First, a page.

My primary emotion upon reading Susanna Ryan’s book version of her wildly popular Instagram feedSeattle Walk Report, other than excitement, was of recognition. As in, someone else also gets excited about these sorts of things besides me?

​Check out page 77, where differing tops of fences are appreciated, or page 94, where contrasting construction cones are replicated with just as much loving attention. I really knew I had found a kindred spirit, though, as early as page 19, where she draws a dumpster beneath big block letters reading, “CAPITOL HILL TRASH TIME!” A subtitle states, “Capitol Hill has the best sidewalk trash in Seattle, and no one can tell me otherwise!” The dumpster image (complete with adorable raccoon) details her finds: “On this walk I saw four buttons, a pile of Christmas lights, a hanger, a dinosaur-shaped fruit snack, a broken plate, a coupon for 20% off a noninvasive face-lift, a stamp pad, and a bag of rhinestones.”

How could you not immediately have to buy this book?

I was reminded of two things: Don Delillo’s rhapsodic two-page section in Underworld (the best book written after WWII), where he articulates how trash is the actualization of all human activity, how it contains all narratives and all evidence of existence; and my own fascination with garbage, from photographing it as a discipline (as in, if you can make this look affecting, you’re good!) to appreciating the different reasons why things end up on the ground, as explored in this deep cut of a blog post, a conversation I had in the bullpen at work with a few other operators. Less seriously, I was also reminded of my own enthusiasm at capturing the details of life and the massively wide spectrum through which it flows, which I imagine is why I’m drawn to snap at various objects left behind on my buses as in herehere, and here.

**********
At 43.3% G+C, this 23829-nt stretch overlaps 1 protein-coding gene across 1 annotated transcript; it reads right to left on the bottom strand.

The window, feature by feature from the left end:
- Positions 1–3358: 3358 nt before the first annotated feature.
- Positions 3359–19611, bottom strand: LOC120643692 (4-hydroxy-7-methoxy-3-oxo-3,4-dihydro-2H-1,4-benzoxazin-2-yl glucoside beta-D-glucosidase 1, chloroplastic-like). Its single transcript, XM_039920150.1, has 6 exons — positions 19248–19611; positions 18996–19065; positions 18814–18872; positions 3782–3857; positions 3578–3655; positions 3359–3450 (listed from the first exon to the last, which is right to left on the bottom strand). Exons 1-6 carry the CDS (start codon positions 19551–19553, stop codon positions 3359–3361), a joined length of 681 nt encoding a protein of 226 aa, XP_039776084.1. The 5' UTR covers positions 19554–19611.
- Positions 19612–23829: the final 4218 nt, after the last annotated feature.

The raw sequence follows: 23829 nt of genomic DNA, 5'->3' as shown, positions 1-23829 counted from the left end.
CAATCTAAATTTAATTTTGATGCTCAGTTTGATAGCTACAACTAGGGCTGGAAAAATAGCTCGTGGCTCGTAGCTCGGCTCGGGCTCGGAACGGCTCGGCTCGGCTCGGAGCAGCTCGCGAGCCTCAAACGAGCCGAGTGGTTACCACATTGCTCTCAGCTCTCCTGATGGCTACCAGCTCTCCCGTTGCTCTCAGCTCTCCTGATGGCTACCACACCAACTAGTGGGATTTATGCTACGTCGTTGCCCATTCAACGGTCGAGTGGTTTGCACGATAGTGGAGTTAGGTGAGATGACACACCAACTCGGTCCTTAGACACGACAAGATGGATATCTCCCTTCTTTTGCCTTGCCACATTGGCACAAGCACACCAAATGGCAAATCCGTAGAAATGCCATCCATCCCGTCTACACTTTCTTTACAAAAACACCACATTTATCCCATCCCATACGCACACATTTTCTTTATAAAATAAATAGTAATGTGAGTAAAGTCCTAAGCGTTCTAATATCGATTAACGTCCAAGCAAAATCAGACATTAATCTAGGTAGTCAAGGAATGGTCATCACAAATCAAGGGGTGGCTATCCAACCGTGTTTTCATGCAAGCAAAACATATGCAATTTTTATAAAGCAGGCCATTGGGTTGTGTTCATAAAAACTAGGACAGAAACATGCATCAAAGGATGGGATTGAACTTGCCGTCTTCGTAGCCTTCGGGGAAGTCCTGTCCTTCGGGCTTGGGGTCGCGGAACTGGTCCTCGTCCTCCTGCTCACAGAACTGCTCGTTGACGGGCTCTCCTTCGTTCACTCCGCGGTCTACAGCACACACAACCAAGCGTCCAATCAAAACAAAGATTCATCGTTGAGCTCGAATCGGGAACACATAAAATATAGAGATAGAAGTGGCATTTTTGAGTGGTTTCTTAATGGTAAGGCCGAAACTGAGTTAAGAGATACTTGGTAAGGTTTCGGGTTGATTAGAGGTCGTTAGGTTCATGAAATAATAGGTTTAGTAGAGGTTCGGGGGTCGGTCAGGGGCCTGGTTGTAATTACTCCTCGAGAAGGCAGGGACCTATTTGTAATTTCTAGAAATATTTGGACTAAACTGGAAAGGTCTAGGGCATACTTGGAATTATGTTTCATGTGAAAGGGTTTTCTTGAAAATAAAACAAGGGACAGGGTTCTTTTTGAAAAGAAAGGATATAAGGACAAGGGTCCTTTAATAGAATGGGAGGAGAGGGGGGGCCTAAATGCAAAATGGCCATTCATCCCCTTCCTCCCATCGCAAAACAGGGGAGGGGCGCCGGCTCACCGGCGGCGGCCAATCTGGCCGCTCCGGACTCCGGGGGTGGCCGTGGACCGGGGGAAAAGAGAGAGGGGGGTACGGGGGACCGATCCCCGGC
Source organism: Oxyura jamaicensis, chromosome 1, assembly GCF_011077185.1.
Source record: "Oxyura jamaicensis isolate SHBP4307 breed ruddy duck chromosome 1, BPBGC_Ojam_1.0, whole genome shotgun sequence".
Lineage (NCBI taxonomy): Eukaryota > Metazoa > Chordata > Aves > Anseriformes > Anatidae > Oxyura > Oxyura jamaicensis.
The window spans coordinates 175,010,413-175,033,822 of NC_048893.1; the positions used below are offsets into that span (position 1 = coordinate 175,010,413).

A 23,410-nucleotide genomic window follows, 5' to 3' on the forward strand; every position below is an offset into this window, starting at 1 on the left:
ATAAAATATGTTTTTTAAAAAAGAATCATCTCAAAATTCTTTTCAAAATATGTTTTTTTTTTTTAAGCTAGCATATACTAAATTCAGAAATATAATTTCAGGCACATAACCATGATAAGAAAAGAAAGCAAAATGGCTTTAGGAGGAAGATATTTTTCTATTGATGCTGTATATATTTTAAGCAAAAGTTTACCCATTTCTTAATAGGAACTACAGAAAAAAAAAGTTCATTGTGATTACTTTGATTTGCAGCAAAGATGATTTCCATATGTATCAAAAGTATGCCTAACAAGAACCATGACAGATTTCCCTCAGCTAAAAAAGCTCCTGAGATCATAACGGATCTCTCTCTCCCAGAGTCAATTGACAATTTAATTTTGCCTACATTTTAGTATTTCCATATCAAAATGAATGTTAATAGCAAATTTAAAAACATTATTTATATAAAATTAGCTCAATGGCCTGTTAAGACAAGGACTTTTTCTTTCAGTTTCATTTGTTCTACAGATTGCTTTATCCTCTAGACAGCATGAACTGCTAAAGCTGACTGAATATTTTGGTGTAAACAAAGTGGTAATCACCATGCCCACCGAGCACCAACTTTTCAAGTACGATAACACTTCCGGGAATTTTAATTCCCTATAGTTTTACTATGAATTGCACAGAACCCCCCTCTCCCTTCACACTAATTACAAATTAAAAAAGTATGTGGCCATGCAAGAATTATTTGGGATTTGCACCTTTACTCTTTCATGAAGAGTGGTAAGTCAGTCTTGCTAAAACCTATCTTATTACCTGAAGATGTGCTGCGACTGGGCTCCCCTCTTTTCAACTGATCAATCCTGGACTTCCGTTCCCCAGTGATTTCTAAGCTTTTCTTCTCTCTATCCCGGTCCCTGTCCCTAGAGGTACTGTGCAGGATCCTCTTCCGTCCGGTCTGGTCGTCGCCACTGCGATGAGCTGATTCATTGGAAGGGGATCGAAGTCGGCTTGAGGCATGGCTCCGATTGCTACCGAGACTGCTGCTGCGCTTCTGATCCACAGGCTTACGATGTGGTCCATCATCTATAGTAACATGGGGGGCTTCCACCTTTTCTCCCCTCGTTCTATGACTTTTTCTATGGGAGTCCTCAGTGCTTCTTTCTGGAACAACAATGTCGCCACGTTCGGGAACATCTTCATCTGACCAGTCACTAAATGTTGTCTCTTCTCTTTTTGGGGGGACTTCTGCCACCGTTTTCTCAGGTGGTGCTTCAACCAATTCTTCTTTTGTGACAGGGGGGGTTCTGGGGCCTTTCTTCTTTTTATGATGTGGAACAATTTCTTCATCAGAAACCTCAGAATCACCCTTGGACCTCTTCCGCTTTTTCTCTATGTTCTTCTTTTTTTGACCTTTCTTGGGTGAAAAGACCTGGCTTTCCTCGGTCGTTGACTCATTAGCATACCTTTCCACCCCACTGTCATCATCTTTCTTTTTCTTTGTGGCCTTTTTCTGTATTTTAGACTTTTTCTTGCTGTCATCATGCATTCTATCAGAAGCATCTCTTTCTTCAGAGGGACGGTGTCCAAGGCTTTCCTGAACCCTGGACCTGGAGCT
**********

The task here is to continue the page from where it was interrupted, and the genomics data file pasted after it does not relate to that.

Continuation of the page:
​It’s all about how we choose to see things. That’s what our two books have in common. I often pitch my book to newcomers as focusing on the positive things that happen on my bus, but that’s not strictly true. Homelessness, violence, prejudice and grief are not positive things. But the perspective through which I try to wrestle with those themes is positive in a way I hope is restorative. 

​All of which is to say, it’s gonna be one positive night this Friday evening at the Third Place Books in Lake Forest Park. We’re pulling out all the stops for this one. It’s a rare double-header author event, and it’s free.

I try to organize what I present at each of my talks so the overlap is minimal; if you’ve been to previous talks of mine (such as last year’s epic Elliott Bay bash), rest assured that nearly everything presented this time around will be new.

December 6, 6pm.
Third Place Books 
17171 Bothell Way NE, #A101
Lake Forest Park WA 98155

Parking is free and easy; bus service is great (from downtown: 312/522. From UW: 372)!

​Details, directions and more here.

More on Susanna Ryan:

The Stranger.Seattle Isn’t Dying, and My Proof Is Seattle Walk Report.
CrosscutSeattle Walk Report draws inspiration from city sidewalks.
Creative Mornings.Susanna Ryan: Finding Inspiration in Your Own Backyard (lecture). 

Article Author
Nathan Vass
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Nathan Vass is an artist, filmmaker, photographer, and author by day, and a Metro bus driver by night, where his community-building work has been showcased on TED, NPR, The Seattle Times, KING 5 and landed him a spot on Seattle Magazine’s 2018 list of the 35 Most Influential People in Seattle. He has shown in over forty photography shows is also the director of nine films, six of which have shown at festivals, and one of which premiered at Henry Art Gallery. His book, The Lines That Make Us, is a Seattle bestseller and 2019 WA State Book Awards finalist.